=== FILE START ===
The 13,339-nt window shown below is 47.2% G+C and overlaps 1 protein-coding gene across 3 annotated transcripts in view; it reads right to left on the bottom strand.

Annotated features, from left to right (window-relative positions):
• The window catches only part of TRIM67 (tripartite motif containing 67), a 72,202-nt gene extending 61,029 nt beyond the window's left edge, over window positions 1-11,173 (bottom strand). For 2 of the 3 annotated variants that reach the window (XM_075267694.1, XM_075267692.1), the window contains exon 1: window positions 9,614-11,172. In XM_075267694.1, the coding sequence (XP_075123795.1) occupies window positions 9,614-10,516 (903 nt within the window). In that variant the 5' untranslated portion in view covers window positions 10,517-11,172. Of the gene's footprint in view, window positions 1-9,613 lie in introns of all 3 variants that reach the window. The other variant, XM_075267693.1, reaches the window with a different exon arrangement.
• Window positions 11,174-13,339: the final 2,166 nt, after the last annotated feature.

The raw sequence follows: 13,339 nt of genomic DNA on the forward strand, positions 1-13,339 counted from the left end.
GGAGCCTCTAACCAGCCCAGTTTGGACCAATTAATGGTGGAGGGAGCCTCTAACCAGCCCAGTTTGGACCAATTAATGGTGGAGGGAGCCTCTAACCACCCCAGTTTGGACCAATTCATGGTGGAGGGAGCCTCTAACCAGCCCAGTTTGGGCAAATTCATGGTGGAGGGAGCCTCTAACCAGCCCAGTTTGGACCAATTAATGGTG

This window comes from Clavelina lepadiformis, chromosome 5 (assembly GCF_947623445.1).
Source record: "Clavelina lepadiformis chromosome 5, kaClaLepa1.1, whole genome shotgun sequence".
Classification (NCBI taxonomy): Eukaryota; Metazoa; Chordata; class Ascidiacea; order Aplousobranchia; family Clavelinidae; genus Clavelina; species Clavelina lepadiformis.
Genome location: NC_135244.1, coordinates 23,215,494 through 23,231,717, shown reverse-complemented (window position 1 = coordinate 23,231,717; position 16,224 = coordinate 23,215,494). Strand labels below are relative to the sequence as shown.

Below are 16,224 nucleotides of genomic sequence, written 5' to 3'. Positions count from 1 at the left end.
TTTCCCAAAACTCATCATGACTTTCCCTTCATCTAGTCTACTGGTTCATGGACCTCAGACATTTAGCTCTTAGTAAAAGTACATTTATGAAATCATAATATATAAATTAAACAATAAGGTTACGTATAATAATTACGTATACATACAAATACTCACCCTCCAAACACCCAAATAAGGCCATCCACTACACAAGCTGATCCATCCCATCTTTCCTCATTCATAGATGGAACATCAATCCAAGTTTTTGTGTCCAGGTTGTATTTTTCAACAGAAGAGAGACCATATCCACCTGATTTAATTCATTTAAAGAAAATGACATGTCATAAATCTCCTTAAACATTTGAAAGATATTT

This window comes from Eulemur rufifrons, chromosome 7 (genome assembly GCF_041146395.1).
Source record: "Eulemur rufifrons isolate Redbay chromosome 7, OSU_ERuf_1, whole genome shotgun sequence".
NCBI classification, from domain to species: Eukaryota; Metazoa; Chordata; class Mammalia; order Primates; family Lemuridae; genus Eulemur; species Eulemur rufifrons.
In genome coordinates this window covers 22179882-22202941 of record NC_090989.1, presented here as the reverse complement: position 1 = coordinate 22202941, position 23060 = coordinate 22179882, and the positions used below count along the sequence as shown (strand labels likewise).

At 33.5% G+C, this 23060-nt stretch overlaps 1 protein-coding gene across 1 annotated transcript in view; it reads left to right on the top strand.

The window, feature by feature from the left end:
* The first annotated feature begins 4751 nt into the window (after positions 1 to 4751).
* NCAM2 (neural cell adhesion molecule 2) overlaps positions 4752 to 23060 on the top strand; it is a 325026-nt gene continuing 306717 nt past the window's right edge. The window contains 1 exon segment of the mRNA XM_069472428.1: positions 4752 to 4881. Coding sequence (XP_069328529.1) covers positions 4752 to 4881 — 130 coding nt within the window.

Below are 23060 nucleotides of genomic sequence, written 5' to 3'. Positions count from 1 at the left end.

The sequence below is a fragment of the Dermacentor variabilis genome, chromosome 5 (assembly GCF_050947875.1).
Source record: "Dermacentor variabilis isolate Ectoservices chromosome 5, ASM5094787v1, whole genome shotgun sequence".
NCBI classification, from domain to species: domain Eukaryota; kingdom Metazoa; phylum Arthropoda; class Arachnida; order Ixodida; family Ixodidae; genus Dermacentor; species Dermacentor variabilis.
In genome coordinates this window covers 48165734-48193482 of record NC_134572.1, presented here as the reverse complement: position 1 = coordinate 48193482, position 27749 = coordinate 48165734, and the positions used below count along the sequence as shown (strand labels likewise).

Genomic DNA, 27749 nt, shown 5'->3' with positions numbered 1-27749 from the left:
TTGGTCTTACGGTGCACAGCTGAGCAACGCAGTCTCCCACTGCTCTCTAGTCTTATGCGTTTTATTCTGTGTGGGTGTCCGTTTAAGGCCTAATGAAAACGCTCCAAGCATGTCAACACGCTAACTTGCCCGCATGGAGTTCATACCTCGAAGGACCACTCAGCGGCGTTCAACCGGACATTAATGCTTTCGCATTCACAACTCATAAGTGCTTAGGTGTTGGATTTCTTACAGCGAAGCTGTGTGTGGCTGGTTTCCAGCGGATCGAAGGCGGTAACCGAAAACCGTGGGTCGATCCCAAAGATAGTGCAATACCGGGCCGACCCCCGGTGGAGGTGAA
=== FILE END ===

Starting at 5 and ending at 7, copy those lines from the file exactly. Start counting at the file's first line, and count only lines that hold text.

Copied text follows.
The raw sequence follows: 13,339 nt of genomic DNA on the forward strand, positions 1-13,339 counted from the left end.
GGAGCCTCTAACCAGCCCAGTTTGGACCAATTAATGGTGGAGGGAGCCTCTAACCAGCCCAGTTTGGACCAATTAATGGTGGAGGGAGCCTCTAACCACCCCAGTTTGGACCAATTCATGGTGGAGGGAGCCTCTAACCAGCCCAGTTTGGGCAAATTCATGGTGGAGGGAGCCTCTAACCAGCCCAGTTTGGACCAATTAATGGTG

This window comes from Clavelina lepadiformis, chromosome 5 (assembly GCF_947623445.1).